Create a free Feed & Grain account to continue reading

Grain-Importing Nations Hampered by Rising Freight Rates

Pricier freight, longer transits or differing quality, will further accelerate food inflation

2 Lisa Selfie December 2020 Headshot
Martin Damboldt | PEXELS
Martin Damboldt | PEXELS

The war in Ukraine will put further pressure on grain-importing countries in Africa and Asia as a reduced number of vessels for delivering cargoes drives up shipping rates, according to the head of the International Chamber of Shipping.

According to reports, about 80 to 100 ships, mostly bulk carriers, have been unable to leave Ukrainian waters for almost two months due to underwater mines and military blockades, ICS Chairman Esben Poulsson said.

Bulk freight rates are rising as owners and charterers price in the fact that ships will be tied up for longer periods.

Trade flows of grains are undergoing significant shifts, he said, and the distance that ships will have to travel to get shipments from the Americas to customers is further than voyages from the Black Sea.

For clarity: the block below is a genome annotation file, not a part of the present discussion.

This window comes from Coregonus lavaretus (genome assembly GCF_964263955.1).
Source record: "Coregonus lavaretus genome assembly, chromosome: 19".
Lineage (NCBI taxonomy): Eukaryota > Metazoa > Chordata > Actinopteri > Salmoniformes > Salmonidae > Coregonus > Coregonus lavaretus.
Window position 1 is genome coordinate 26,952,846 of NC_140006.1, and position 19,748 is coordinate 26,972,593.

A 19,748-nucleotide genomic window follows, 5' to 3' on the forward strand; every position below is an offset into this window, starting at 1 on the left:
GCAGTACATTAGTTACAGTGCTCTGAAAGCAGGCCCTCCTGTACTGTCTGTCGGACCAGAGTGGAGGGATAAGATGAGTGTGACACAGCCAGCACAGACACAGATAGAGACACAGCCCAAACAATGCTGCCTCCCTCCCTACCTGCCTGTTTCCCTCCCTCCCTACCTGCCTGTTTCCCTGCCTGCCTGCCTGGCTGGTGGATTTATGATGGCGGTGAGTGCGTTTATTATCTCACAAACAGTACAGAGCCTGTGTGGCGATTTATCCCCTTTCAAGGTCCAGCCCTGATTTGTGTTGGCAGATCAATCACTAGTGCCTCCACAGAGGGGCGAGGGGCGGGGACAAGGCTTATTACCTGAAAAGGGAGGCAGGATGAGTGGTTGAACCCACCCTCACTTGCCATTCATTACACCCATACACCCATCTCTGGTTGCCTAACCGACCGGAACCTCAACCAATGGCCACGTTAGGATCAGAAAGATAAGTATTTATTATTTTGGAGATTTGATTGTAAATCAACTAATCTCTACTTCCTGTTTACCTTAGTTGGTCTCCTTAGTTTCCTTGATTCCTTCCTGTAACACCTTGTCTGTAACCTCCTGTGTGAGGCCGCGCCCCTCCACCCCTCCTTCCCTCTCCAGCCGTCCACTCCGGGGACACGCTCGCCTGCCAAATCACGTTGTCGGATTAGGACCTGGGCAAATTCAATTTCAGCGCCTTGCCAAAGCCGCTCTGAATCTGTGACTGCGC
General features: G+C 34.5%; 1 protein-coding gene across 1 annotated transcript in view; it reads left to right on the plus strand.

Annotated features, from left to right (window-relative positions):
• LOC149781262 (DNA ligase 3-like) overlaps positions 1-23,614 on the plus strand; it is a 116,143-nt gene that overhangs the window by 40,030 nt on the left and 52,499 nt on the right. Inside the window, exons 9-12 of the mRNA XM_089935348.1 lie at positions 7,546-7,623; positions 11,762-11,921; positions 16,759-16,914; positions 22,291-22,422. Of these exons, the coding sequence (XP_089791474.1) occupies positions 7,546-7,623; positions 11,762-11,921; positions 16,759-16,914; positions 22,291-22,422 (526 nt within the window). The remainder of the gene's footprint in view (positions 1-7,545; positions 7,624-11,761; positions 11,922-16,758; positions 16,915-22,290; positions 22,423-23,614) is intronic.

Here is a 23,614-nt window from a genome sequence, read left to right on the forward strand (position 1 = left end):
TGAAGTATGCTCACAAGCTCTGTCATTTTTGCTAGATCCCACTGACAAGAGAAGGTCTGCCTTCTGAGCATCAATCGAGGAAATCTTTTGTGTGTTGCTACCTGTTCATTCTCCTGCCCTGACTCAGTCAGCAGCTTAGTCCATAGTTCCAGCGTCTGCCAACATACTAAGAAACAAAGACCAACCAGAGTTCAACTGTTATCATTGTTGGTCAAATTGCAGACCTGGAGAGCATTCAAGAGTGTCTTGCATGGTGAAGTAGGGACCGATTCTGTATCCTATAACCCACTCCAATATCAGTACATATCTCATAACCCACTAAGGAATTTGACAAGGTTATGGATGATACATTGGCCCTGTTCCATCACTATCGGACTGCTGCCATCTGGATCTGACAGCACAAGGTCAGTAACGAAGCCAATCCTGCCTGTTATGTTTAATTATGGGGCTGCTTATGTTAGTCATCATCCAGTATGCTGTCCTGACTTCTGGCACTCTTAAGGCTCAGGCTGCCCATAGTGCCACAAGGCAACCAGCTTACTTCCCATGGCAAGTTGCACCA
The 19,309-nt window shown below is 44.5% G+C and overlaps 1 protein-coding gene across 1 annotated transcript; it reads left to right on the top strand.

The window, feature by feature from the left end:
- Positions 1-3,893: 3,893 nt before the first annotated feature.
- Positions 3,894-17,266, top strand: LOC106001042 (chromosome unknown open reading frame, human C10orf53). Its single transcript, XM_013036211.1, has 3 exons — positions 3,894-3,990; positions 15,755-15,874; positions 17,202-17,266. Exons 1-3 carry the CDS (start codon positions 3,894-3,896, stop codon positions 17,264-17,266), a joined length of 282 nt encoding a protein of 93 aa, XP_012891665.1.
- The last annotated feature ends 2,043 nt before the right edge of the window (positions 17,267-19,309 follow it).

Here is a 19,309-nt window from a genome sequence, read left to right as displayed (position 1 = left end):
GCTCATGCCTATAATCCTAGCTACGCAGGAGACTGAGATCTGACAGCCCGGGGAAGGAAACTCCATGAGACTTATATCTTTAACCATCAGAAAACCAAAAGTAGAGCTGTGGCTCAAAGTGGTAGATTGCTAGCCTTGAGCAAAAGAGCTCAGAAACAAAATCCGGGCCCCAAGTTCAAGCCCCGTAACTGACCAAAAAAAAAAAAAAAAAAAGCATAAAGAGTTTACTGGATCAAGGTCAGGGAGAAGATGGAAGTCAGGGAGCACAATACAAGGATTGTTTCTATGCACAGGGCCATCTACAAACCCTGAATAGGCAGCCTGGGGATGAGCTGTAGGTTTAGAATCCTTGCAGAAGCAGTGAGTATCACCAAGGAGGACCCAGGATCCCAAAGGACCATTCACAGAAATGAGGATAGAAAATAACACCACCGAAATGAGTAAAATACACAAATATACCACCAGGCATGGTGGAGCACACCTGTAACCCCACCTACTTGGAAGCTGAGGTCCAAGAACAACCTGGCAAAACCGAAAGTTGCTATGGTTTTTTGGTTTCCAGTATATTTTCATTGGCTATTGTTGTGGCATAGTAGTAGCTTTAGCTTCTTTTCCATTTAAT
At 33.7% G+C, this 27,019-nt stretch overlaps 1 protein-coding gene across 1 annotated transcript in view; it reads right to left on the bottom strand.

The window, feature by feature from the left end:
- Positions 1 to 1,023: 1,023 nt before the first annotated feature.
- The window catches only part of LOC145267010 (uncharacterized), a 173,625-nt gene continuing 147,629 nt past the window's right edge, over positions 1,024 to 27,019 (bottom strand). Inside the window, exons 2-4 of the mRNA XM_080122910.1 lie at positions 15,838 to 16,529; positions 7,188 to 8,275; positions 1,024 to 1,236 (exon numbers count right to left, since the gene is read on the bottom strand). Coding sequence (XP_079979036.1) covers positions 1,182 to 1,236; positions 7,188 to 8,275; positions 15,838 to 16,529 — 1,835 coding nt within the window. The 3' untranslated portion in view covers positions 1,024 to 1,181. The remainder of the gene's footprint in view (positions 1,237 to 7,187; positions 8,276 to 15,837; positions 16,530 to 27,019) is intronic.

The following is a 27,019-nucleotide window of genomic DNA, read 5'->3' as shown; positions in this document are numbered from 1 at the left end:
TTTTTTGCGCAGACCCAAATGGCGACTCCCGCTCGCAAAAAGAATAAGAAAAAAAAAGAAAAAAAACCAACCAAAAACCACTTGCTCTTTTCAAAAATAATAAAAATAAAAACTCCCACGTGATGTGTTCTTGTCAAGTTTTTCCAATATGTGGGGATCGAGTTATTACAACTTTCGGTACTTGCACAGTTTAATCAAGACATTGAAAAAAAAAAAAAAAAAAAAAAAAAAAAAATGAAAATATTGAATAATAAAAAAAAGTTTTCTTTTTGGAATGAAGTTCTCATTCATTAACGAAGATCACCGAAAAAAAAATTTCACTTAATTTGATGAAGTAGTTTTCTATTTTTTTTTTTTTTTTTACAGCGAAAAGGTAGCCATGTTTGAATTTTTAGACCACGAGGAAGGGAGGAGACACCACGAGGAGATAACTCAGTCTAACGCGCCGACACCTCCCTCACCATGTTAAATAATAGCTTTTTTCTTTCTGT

Soaring freight costs, port closures and supply-chain constraints have slammed exports from the Black Sea.

Buyers are on the hunt for alternatives, and sellers are finding ways to fill the void. India, which tended to keep its large wheat harvests at home, is jumping into the export market with record volumes.

Brazilian shipments for the first three months almost doubled those in all of last year. U.S. corn is going to Spain for the first time in four years, while Egypt is looking to swap fertilizer for Romanian grain and holding wheat talks with Argentina.

The emergence of new trades comes at a cost: pricier freight, longer transits or differing quality, which further accelerates food inflation.

In addition to the situation in Ukraine, freight rates also are being affected by China’s efforts to battle the spread of COVID-19. Hundreds of bulk ships are facing delays off China’s coast as authorities in cities including Shanghai lock down cities.

There were 222 bulkers waiting off Shanghai as of April 11, 15% higher than a month earlier, according to Bloomberg shipping data.

Page 1 of 284
Next Page